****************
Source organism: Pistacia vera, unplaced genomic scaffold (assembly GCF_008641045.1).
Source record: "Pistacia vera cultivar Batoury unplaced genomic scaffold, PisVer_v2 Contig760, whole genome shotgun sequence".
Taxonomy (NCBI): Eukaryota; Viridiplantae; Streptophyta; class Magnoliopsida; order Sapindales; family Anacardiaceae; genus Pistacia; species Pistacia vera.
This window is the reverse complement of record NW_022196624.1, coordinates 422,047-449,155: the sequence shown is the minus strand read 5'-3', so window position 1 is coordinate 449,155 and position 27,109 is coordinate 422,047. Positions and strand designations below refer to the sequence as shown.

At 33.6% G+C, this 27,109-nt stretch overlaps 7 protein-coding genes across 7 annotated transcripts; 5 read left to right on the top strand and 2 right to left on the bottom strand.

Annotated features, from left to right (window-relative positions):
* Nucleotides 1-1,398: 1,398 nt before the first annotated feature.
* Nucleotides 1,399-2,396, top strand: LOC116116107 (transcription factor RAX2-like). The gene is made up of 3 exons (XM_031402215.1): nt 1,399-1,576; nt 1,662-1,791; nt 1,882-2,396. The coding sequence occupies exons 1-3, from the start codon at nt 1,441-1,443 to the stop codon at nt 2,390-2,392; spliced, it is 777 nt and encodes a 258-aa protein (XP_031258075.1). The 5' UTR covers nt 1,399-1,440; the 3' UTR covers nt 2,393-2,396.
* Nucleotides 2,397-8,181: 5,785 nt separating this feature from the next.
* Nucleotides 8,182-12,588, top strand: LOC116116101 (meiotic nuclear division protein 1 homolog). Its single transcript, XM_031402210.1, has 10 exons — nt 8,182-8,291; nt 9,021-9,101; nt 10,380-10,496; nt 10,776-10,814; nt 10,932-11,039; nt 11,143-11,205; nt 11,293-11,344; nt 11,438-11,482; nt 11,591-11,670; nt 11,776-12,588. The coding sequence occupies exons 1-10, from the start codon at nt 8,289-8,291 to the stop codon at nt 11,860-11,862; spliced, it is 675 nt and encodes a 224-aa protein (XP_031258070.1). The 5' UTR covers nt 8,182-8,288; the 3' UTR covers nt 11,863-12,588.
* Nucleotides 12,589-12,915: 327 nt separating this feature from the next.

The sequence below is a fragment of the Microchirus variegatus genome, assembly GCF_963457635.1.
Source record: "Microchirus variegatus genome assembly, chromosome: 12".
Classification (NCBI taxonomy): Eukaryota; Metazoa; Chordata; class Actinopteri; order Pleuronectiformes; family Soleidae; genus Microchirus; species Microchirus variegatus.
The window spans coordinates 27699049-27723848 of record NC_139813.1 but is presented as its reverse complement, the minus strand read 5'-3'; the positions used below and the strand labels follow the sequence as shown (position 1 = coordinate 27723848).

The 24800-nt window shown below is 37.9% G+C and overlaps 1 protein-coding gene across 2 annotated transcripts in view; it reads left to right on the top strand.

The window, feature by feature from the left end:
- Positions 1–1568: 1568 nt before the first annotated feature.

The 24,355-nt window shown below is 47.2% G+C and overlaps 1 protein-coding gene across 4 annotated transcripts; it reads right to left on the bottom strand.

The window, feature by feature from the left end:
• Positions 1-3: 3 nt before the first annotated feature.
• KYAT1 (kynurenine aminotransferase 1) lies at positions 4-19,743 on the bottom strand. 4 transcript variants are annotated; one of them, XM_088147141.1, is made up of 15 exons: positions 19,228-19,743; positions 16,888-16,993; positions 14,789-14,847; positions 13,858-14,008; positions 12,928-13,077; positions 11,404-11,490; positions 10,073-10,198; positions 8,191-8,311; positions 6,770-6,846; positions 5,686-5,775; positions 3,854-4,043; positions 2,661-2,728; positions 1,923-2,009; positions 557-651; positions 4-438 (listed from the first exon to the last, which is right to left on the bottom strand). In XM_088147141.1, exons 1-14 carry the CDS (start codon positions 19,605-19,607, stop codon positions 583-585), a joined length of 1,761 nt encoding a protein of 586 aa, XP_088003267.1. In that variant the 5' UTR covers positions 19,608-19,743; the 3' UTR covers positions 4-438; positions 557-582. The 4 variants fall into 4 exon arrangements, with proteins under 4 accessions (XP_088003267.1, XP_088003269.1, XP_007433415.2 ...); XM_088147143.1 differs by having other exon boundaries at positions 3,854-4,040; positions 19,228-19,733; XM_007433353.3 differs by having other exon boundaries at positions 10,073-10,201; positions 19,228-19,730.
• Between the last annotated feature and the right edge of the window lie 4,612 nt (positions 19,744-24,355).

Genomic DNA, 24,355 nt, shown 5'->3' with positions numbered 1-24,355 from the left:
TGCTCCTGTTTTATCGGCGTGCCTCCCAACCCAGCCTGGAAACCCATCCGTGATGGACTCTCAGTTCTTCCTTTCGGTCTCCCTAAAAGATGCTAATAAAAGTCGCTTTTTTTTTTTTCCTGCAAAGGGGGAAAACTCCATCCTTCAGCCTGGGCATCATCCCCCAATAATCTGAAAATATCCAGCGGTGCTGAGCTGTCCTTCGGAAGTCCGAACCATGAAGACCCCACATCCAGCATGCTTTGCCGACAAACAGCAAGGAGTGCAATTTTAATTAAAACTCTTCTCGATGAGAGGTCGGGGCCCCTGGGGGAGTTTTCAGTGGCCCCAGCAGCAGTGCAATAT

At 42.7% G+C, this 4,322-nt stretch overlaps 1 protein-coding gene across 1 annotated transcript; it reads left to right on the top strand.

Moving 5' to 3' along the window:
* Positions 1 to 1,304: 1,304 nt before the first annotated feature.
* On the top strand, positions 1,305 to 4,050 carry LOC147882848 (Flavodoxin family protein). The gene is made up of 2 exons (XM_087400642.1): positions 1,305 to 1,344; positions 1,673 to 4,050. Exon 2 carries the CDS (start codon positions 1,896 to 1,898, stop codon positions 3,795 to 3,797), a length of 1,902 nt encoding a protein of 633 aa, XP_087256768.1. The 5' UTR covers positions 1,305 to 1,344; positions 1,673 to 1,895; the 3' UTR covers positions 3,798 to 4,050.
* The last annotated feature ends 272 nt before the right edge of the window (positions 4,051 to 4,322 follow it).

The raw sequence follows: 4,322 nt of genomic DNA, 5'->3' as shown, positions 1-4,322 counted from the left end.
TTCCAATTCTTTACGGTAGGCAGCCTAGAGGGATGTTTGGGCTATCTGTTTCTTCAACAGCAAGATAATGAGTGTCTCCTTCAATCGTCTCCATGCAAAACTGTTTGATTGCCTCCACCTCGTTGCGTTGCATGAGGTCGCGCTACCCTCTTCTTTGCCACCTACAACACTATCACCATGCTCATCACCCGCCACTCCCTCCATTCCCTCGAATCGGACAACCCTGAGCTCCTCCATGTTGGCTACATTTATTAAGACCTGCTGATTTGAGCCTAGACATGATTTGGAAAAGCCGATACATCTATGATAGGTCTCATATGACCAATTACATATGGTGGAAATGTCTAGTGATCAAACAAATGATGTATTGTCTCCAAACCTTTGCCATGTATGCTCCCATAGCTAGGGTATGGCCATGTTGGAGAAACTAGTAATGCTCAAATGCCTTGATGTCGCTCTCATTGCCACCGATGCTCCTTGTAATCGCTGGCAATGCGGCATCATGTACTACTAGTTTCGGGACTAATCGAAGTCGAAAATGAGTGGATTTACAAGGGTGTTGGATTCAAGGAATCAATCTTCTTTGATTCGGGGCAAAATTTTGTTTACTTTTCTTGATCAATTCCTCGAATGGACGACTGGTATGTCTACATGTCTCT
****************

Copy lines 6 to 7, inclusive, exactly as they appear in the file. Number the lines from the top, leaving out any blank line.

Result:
Annotated features, from left to right (window-relative positions):
* Nucleotides 1-1,398: 1,398 nt before the first annotated feature.